Mayur Moudhgalya
May 15 · 6 min read

This is the part three of the series of blog posts explaining how to build a full stack application using Tendermint and Cosmos-SDK to build the blockchain backend. The previous part can be found here

This part will focus on building the core software, the application-specific blockchain. This is the code that will be run by the validators and full nodes in the network. Since the implementation is a bit lengthy, we will split it into separate blog posts. This one will cover the first part of the module.


We will go step by step explaining how to build the whole application. To keep the blog post short enough, only the most crucial parts will be shown here, and the whole code will be available on the Github: https://github.com/Sentrylink/tic_tac_toe/tree/basic

An application-specific blockchain, in contrast to a general-purpose platforms like Ethereum, is a blockchain with more narrow focus, built to support a single application. By using Tendermint and Cosmos-SDK it is simple to create application-specific blockchains, with any arbitrary logic that one would want to have on top of the blockchain. To showcase that, we are going to build something very arbitrary, allowing us not to focus on the business logic. We are going to build the tic-tac-toe game on top of a blockchain. It will be as simple as possible, intended to demonstrate how to code arbitrary logic on top of Tendermint, using all of the utilities of Cosmos-SDK, as well as following all of the best practices developed by the Cosmos team and community.


To build something with Cosmos-SDK, following the architectural principles set by it, we begin by dividing our application into appropriate modules. The question of what exactly should compose a single module, and where its borders should lie, can be a tricky one. The good rule of thumb to follow is to keep modules fairly independent, that each one has its own purpose and clear interface with other modules.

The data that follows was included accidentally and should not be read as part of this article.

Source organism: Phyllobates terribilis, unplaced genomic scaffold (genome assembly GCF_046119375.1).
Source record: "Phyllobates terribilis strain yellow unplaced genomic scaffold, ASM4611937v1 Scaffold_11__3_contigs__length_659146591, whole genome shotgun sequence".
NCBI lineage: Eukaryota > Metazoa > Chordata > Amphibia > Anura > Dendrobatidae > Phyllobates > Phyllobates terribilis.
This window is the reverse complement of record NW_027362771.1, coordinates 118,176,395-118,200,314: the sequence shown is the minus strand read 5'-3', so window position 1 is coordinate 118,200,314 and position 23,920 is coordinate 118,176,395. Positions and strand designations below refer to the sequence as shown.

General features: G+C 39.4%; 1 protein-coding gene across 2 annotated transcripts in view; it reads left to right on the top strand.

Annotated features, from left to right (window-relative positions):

In this case, since the application is simple, it will only contain a single module.

As we already stated, the modules built with Cosmos-SDK are usually split into following parts:

  • Keeper — this is the central component of module, which should contain the core business logic. The blockchain-specific application consists of a set of keepers that interact with each other, each one handling the logic of its own module.
  • Messages — this defines the messages that exist in this module. Messages are what users send, packaged in transactions, when they want to interact with the blockchain by writing to it. This part of the module contains the structure of messages, their basic validation, routing information, etc
  • Handler — serves to receive the incoming messages, kick off arbitrary preprocessing logic, and hand them to the keeper which should execute the main business logic of the module
  • Querier — serves to handle the queries to read the application state. We can implement arbitrary queries of our application state that will be invoked from the client side
  • Codec — registers all of the types that belong to the module, that are going to be encoded using Cosmos-SDK utilities (go-amino)

One of the most important steps in building a module is to figure out how will our application state look like inside of it. This is what will be stored in our key-value store, on every full node, and it will be modified by new transactions inside of the blocks.

First, we need to decide how to represent the game state. In the simplest way, we can use the map to hold all of the nine fields that exist in the game, with each field being in one of three states:

  • Free
  • Taken by player 1
  • Taken by player 2

This is how the game state is represented in Go:

We will identify every game by its unique game id, which will be an increasing integer. That will also be a part of our application state.